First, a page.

Analysts said “Europe is now on autopilot” after Czech Prime Minister Mirek Topolánek’s minority centre-right government lost a confidence vote in parliament yesterday (24 March). The Czech Republic is the current holder of the rotating six-month EU presidency.
The three-party ruling coalition had held a fragile majority in parliament since its 2007 appointment, and lost by just one vote after defectors from its camp supported the left-wing opposition.
The censure motion was passed by the smallest of margins, winning 101 votes out of 200.
The ousted Czech prime minister tried to give assurances last night that the vote would have no impact on his country’s EU presidency.
“At the moment, this situation has no effect on the role of the president of the European Council,” Topolánek said in a statement issued by the Czech Presidency.
Topolánek had earlier indicated his readiness to resign, although the opposition Social Democrats said his government could stay on until Prague hands over the rotating EU presidency to Sweden on 1 July.
The opposition blamed the government for economic mismanagement and criticised reforms including a flat income tax, fees for doctor visits and budget cuts.
Opposition leader Jiri Paroubek said a government of non-partisan experts could be formed in the summer to lead the country to early polls in the autumn or next spring. Regular polls are due in mid-2010.
Topolánek said early polls should be held in the summer if there was no agreement on a new government. He said he wanted a fresh chance to form a new cabinet and would not support one of experts.
The toppling of Topolánek’s government will not automatically lead to early elections and opens the door for several scenarios.
Under the Czech constitution, early elections can only be called after three failed attempts to form a new government, or if parliament passes a special law to call an early ballot.
The next step is now up to President Václav Klaus, who has increased powers and an indefinite period to nominate a new government.
Given the split parliament, it will be very difficult to form a new cabinet without an agreement of the main rivals, Topolánek’s right-wing Civic Democrats and Paroubek’s Social Democrats.
The Social Democrats lead opinion polls, but their margin over Topolánek’s Civic Democrats (ODS) had narrowed to 4.5 percentage points in a survey released last week.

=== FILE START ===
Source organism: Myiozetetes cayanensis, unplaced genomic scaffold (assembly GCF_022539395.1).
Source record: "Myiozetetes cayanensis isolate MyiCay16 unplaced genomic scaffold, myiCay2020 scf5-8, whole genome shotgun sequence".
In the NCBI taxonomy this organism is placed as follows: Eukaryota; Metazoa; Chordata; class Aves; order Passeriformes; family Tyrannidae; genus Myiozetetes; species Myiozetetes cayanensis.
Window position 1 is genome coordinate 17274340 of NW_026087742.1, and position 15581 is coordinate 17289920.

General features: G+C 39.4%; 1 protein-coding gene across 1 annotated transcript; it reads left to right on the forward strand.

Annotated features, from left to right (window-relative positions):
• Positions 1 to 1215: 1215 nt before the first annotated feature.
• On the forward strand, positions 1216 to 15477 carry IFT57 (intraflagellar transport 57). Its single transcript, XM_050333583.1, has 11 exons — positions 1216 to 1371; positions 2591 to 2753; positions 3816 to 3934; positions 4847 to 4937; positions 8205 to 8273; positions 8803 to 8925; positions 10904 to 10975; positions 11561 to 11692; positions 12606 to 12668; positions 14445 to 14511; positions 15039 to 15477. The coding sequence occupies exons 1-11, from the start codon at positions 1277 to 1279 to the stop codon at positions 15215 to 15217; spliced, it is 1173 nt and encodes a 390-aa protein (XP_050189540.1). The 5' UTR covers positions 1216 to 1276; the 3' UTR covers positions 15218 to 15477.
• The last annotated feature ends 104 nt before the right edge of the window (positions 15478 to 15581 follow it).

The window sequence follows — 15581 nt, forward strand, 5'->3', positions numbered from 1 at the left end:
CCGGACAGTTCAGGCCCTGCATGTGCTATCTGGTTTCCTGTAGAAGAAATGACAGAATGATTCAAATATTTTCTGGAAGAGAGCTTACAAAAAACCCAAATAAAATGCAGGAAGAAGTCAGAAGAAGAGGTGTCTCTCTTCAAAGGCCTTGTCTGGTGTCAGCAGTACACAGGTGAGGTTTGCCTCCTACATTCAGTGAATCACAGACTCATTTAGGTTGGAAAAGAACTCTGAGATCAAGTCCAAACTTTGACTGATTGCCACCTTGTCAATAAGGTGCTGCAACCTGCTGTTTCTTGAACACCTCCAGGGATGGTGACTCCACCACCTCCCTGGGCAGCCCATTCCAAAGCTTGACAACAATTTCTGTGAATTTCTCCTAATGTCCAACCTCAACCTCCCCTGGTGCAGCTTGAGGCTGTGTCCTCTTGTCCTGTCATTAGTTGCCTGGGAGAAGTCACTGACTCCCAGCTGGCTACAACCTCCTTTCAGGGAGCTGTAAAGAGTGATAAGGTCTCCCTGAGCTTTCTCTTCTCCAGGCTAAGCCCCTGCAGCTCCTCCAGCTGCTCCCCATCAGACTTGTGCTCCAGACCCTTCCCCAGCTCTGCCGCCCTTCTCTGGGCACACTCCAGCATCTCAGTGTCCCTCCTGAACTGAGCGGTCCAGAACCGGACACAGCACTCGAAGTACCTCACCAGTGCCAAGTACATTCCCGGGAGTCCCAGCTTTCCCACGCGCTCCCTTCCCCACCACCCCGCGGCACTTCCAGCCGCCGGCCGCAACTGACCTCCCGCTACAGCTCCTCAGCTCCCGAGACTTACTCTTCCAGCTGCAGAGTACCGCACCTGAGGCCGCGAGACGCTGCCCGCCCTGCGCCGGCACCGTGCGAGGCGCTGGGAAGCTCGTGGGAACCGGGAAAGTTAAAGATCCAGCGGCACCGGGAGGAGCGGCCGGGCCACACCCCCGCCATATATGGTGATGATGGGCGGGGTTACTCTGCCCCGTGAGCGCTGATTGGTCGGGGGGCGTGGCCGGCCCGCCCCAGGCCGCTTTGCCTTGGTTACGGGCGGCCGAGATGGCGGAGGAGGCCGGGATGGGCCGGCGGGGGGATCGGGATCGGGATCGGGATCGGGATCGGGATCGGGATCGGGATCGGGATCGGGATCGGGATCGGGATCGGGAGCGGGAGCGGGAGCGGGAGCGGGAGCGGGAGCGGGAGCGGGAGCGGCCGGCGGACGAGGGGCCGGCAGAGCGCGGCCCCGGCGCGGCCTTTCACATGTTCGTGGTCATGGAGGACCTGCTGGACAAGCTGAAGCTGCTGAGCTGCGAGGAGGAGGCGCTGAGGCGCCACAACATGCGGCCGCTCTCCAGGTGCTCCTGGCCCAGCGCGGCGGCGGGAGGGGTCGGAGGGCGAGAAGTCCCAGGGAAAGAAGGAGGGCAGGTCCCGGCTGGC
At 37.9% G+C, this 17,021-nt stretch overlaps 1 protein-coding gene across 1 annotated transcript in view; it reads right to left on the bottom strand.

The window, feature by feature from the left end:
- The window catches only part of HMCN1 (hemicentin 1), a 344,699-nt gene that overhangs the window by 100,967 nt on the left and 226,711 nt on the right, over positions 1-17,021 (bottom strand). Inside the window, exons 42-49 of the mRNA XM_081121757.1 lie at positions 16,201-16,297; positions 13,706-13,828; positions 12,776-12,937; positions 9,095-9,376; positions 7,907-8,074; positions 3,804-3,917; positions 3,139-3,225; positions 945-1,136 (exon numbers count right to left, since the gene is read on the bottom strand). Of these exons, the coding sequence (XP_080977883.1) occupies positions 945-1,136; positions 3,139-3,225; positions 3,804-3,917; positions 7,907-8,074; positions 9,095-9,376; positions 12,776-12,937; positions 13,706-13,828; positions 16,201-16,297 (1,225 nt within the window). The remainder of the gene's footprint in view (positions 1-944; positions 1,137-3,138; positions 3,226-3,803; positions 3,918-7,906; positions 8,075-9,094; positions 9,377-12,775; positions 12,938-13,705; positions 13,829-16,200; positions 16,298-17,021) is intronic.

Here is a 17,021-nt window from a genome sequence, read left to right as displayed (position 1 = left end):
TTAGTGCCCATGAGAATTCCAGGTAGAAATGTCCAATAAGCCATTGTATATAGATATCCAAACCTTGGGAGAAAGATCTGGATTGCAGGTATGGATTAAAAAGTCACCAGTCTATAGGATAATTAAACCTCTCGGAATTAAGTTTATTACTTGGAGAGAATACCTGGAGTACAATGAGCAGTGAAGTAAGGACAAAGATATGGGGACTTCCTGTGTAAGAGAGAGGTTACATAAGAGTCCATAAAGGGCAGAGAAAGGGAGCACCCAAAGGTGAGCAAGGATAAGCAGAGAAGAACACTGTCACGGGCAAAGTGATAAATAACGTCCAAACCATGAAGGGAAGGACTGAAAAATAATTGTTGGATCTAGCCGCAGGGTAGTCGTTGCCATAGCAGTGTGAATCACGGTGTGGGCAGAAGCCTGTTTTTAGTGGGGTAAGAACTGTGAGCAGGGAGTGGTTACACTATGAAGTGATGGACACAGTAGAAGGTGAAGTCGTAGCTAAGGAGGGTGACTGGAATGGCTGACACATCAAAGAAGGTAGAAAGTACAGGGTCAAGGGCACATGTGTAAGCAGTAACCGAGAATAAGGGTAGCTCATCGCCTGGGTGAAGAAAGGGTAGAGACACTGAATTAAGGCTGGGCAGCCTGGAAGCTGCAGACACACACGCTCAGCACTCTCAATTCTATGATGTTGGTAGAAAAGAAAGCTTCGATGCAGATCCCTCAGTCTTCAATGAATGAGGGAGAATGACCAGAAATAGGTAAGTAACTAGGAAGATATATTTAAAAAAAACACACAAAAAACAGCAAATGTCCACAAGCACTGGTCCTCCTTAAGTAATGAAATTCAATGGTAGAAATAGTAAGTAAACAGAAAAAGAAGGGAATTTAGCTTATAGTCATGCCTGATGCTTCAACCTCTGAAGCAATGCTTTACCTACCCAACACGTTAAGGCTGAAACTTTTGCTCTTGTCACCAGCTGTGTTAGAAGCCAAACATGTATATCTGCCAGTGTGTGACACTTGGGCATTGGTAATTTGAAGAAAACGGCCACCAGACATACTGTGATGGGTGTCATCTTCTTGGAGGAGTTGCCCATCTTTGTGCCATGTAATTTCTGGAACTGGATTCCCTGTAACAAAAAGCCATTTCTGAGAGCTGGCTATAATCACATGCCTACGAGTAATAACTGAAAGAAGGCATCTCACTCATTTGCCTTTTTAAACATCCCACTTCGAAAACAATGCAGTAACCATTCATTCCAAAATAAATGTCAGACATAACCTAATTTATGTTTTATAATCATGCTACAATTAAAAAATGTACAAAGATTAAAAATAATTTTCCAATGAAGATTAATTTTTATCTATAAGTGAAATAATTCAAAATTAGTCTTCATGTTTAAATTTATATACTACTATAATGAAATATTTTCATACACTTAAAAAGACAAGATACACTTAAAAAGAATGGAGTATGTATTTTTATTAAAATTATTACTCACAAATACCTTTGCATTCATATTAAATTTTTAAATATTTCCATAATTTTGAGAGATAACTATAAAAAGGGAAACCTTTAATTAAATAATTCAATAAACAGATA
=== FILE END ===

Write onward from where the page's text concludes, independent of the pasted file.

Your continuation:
Other issues affected by the Czech instability could include the government’s long-standing plans to host a US anti-missile radar site, a move opposed by the Social Democrats that had already been put on ice due to a lack of support in parliament.
Dmitry Rogozin, Russia’s envoy to NATO, told Vesti-24 channel that those who forced Topolanek’s government to resign were categorically against the deployment of the radar.
“Just before the meeting of our two (Russian and US) presidents in London on April 1 […] the Americans are now facing practically insurmountable difficulties in deploying their strategic anti-missile defence system in Poland and the Czech Republic,” he said.
In the meantime, a US general accused Moscow of trying to weaken Western institutions.
Addressing the US Senate’s armed forces commission, NATO’s Supreme Allied Commander Gen. John Craddock predicted a worsening of relations between NATO and Moscow.
“Russia seems determined [to] see Euro-Atlantic security institutions weakened and has shown a readiness to use economic leverage and military force to achieve its aims,” Craddock said.
Topolánek’s ousting precedes a special EU summit with President Barack Obama on April 5 in Prague.
Implications for the Lisbon Treaty
The implications of Tuesday’s vote for the stalled ratification of the Lisbon Treaty by the Czech Republic remain unclear.
The Czech Senate has been unable to move on ratifying Lisbon without the accompanying ratification of an agreement with the US to install a radar, part of the anti-missile shield favoured by the previous administration in Washington.
Much is expected from the NATO summit and Obama’s visit to Prague, because the intentions of the new US administration have so far remained unclear, analysts say.
Not a precedent
Governments of EU countries have collapsed while they were holding the Union’s reigns twice before – in 1993 in Denmark and in 1996 in Italy. But this is the first time such an event has struck at a time of major economic crisis, analysts said.
(EURACTIV with Reuters.)